How can we help you?
Patients want an office that provides the procedures they are looking for and a doctor who understands their needs. Dr. Olga Frey has provided the answers to some of the most common questions she hears from patients. She and her team are standing by to answer any additional questions from potential or existing patients.
Yes, sweets and foods with acid, like candy and soda, could stick to teeth and lead to cavities. Smoking and chewing tobacco can cause oral cancer and gum disease.
While teeth are strong enough to chew ice and tear open packages, this can break them and stress your jaws. Gritting or grinding down on teeth when you're stressed may crack them.
Biting your nails is another bad habit. It pulls your jaw out of position and changes how your teeth fit together.
There's no getting around the need to get around your teeth daily with dental floss. It clears food and plaque from between teeth and under the gum line. If you don't, plaque hardens into tartar, which forms wedges and widens the space between teeth and gums, causing pockets. Over time, gums pull away and teeth loosen.
While the Waterpik Water Flosser is extremely effective, it is still not a replacement for traditional floss!
It’s so important to floss because that process removes bacteria colonies from teeth and gums. The Waterpik or Water Flossers simply rinse these areas. Ideally, patients should use both.
If you have any of these issues or see your child having trouble chewing or complaining of soreness:
Swollen face or gums
Bad breath or a bad taste in your mouth
Getting checked out right away prevents more serious problems and infections.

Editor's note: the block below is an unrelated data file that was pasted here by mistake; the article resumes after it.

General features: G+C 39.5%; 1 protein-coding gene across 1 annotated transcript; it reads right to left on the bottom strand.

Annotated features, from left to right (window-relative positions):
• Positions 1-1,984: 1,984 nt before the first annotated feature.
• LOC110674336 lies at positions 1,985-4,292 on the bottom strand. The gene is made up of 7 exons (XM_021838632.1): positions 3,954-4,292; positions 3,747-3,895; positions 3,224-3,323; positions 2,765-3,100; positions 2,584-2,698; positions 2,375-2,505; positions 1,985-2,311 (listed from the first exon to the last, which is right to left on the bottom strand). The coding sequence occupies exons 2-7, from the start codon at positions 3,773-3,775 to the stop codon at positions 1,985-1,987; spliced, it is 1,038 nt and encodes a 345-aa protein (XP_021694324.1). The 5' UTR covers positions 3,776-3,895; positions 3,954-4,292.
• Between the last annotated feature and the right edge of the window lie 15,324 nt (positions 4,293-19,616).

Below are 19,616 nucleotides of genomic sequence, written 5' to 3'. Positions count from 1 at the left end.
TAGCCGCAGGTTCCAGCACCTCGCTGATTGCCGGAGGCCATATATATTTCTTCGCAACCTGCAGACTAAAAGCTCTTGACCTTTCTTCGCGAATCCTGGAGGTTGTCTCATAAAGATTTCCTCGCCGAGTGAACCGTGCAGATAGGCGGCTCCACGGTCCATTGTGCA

Dental X-rays help dentists visualize diseases of the teeth and surrounding tissue that cannot be seen with a simple oral exam. In addition, X-rays help the dentist find and treat dental problems early in their development, which can potentially save you money, unnecessary discomfort, and maybe even your life.
How Often Should Teeth Be X-Rayed?
The frequency of getting X-rays of your teeth often depends on your medical and dental history and current condition. Some people may need X-rays as often as every six months; others with no recent dental or gum disease and who visit their dentist regularly may get X-rays only once a year. If you are a new patient, we take X-rays as part of the initial exam and to establish a baseline record from which to compare changes that may occur over time.
How Safe Are Dental X-Rays?
Exposure to all sources of radiation -- including the sun, minerals in the soil, appliances in your home, and dental X-rays -- can damage the body's tissues and cells and can lead to the development of cancer in some instances. Fortunately, the dose of radiation you are exposed to during the taking of dental X-rays is extremely small, especially when using digital X-rays.
Did you know...
For every single x-ray taken in our office equals two bananas you've consumed. And every full set of x-rays (18) taken is the same amount of radiation as walking around the Grand Canyon for two days. That means 10 full sets (180) of x-rays would equal a 6 hour plane flight.